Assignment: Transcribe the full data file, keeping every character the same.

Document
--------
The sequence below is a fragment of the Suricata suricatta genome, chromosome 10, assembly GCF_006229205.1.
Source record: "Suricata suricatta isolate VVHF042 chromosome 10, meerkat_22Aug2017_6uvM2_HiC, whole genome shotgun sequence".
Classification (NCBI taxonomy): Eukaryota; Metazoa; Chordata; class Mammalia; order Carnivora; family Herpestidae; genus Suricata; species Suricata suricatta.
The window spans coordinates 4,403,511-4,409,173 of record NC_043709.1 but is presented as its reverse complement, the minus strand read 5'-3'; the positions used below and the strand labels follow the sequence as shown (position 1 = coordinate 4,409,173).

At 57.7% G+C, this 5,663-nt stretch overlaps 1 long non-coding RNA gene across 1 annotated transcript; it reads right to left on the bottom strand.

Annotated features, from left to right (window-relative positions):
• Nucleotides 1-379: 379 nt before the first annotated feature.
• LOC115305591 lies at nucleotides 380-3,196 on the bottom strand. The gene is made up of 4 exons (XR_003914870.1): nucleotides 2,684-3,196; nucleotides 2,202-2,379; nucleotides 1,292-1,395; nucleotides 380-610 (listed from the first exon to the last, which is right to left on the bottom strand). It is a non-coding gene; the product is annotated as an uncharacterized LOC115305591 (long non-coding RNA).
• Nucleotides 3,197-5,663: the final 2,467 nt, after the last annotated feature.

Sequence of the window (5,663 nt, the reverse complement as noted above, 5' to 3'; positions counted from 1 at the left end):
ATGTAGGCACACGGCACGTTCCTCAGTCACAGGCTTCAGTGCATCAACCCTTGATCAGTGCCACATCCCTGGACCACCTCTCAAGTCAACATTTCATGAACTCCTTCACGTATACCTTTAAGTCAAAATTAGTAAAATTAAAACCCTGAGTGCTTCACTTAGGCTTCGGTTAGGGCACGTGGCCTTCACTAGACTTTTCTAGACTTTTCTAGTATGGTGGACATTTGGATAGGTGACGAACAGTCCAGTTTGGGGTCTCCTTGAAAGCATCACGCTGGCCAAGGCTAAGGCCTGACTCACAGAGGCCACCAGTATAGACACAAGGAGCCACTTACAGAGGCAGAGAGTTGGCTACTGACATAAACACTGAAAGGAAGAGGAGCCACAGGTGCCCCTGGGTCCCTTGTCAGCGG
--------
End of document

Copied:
The sequence below is a fragment of the Suricata suricatta genome, chromosome 10, assembly GCF_006229205.1.
Source record: "Suricata suricatta isolate VVHF042 chromosome 10, meerkat_22Aug2017_6uvM2_HiC, whole genome shotgun sequence".
Classification (NCBI taxonomy): Eukaryota; Metazoa; Chordata; class Mammalia; order Carnivora; family Herpestidae; genus Suricata; species Suricata suricatta.
The window spans coordinates 4,403,511-4,409,173 of record NC_043709.1 but is presented as its reverse complement, the minus strand read 5'-3'; the positions used below and the strand labels follow the sequence as shown (position 1 = coordinate 4,409,173).

At 57.7% G+C, this 5,663-nt stretch overlaps 1 long non-coding RNA gene across 1 annotated transcript; it reads right to left on the bottom strand.

Annotated features, from left to right (window-relative positions):
• Nucleotides 1-379: 379 nt before the first annotated feature.
• LOC115305591 lies at nucleotides 380-3,196 on the bottom strand. The gene is made up of 4 exons (XR_003914870.1): nucleotides 2,684-3,196; nucleotides 2,202-2,379; nucleotides 1,292-1,395; nucleotides 380-610 (listed from the first exon to the last, which is right to left on the bottom strand). It is a non-coding gene; the product is annotated as an uncharacterized LOC115305591 (long non-coding RNA).
• Nucleotides 3,197-5,663: the final 2,467 nt, after the last annotated feature.

Sequence of the window (5,663 nt, the reverse complement as noted above, 5' to 3'; positions counted from 1 at the left end):
ATGTAGGCACACGGCACGTTCCTCAGTCACAGGCTTCAGTGCATCAACCCTTGATCAGTGCCACATCCCTGGACCACCTCTCAAGTCAACATTTCATGAACTCCTTCACGTATACCTTTAAGTCAAAATTAGTAAAATTAAAACCCTGAGTGCTTCACTTAGGCTTCGGTTAGGGCACGTGGCCTTCACTAGACTTTTCTAGACTTTTCTAGTATGGTGGACATTTGGATAGGTGACGAACAGTCCAGTTTGGGGTCTCCTTGAAAGCATCACGCTGGCCAAGGCTAAGGCCTGACTCACAGAGGCCACCAGTATAGACACAAGGAGCCACTTACAGAGGCAGAGAGTTGGCTACTGACATAAACACTGAAAGGAAGAGGAGCCACAGGTGCCCCTGGGTCCCTTGTCAGCGG